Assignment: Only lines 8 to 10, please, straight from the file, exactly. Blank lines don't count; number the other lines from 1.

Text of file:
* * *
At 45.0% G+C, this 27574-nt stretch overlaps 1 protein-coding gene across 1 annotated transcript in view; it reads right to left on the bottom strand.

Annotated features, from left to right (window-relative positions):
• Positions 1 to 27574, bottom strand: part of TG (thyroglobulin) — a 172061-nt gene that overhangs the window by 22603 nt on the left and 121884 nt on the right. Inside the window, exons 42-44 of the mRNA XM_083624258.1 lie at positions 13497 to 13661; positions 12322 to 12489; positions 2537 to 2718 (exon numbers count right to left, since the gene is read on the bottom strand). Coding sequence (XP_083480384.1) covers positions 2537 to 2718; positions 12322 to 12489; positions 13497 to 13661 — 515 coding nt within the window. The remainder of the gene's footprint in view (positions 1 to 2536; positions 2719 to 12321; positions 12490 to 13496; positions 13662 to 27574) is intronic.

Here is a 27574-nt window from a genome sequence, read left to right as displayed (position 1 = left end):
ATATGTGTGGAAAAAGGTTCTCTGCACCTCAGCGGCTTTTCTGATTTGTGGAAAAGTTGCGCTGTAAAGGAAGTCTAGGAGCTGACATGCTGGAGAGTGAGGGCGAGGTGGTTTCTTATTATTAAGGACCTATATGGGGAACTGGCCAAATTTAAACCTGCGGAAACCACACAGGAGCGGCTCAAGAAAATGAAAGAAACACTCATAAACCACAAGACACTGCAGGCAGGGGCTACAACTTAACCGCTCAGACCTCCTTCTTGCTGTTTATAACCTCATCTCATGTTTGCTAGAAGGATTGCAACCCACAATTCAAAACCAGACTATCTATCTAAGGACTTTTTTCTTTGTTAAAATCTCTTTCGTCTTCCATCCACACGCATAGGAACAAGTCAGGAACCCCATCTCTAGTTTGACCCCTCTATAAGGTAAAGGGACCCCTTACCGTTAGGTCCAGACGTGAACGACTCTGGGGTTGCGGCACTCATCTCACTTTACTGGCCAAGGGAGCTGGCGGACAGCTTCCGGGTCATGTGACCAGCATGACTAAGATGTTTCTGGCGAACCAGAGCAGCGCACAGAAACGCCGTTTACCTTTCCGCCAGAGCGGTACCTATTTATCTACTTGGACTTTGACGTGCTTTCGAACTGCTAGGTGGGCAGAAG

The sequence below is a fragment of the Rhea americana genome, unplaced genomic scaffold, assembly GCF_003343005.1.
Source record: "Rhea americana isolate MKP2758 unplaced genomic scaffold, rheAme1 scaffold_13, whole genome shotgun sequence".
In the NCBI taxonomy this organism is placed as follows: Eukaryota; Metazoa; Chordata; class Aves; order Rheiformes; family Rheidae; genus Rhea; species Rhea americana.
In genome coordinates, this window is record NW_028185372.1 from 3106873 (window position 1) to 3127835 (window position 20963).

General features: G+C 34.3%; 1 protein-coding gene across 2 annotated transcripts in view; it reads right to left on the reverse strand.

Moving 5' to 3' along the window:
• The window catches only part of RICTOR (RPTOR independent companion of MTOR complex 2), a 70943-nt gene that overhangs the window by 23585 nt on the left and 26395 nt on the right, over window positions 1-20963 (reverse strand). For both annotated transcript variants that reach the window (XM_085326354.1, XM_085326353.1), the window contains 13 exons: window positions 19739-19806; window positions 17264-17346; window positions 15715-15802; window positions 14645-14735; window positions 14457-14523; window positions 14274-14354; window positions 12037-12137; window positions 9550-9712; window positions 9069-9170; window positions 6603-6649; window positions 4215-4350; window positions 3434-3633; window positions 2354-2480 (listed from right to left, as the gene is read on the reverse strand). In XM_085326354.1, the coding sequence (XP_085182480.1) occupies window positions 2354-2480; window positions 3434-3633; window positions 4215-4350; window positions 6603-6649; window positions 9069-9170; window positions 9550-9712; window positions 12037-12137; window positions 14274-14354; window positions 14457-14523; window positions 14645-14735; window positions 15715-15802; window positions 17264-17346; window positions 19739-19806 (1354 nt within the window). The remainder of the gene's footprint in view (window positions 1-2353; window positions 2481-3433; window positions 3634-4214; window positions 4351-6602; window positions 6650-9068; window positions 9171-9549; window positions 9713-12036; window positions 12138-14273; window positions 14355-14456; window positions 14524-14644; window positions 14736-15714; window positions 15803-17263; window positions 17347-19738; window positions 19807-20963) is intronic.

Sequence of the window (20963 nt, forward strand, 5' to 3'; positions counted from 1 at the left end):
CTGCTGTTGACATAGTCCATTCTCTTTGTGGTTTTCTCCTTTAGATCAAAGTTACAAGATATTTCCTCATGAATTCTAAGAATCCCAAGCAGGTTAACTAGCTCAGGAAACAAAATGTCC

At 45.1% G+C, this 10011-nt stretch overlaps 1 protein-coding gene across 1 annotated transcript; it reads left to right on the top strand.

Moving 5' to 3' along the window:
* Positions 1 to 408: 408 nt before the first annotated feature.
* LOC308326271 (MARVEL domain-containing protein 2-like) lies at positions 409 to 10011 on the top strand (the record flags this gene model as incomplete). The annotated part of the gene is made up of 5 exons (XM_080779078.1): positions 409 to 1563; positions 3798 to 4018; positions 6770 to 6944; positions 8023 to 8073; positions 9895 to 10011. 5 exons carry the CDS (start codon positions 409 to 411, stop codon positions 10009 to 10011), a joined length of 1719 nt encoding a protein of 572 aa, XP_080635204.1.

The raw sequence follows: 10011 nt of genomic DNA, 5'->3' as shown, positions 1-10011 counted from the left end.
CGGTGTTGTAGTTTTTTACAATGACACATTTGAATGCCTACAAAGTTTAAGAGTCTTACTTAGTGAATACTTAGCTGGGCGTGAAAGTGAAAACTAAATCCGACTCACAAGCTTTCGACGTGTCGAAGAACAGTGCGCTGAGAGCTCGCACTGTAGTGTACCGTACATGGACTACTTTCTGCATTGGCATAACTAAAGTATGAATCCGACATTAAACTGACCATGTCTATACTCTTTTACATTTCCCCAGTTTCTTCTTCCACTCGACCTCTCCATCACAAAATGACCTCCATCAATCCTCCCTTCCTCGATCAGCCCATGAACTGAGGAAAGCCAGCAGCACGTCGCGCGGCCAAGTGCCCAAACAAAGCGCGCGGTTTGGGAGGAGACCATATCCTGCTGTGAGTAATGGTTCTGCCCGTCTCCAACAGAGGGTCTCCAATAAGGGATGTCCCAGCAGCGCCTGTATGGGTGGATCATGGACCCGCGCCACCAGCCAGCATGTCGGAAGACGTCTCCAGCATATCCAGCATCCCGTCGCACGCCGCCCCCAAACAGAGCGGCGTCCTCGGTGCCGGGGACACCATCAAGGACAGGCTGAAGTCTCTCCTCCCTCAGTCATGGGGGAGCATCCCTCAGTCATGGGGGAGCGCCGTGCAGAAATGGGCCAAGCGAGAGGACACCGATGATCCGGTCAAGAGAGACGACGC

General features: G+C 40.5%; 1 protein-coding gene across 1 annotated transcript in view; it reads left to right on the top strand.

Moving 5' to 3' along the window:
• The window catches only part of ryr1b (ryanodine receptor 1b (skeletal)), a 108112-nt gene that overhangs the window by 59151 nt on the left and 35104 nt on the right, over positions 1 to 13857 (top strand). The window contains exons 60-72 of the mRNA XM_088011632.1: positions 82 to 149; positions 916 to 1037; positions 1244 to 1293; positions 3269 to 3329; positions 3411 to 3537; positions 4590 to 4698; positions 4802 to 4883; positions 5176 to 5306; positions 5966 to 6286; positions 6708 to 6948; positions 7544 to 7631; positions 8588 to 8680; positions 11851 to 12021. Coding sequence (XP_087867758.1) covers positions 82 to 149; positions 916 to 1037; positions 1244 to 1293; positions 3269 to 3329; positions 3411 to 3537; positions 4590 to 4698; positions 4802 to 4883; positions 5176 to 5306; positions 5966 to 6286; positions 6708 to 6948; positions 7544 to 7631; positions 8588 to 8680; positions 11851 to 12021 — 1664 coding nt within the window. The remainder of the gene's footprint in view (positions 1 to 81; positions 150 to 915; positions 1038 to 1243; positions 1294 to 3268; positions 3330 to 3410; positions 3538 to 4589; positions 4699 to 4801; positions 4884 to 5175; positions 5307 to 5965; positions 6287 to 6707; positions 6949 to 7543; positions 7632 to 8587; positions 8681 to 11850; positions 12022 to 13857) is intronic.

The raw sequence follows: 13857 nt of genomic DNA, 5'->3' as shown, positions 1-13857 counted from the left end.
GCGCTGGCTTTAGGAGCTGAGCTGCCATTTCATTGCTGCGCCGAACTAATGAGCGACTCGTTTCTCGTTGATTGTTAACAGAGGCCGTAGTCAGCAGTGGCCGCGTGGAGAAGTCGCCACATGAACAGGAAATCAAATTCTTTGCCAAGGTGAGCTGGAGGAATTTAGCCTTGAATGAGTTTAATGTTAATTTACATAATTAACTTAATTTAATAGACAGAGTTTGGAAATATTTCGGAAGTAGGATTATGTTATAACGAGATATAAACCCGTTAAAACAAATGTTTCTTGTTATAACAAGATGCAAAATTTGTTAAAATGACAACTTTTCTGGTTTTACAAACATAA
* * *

In the NCBI taxonomy this organism is placed as follows: Eukaryota; Metazoa; Chordata; class Aves; order Rheiformes; family Rheidae; genus Rhea; species Rhea americana.
In genome coordinates, this window is record NW_028185372.1 from 3106873 (window position 1) to 3127835 (window position 20963).

General features: G+C 34.3%; 1 protein-coding gene across 2 annotated transcripts in view; it reads right to left on the reverse strand.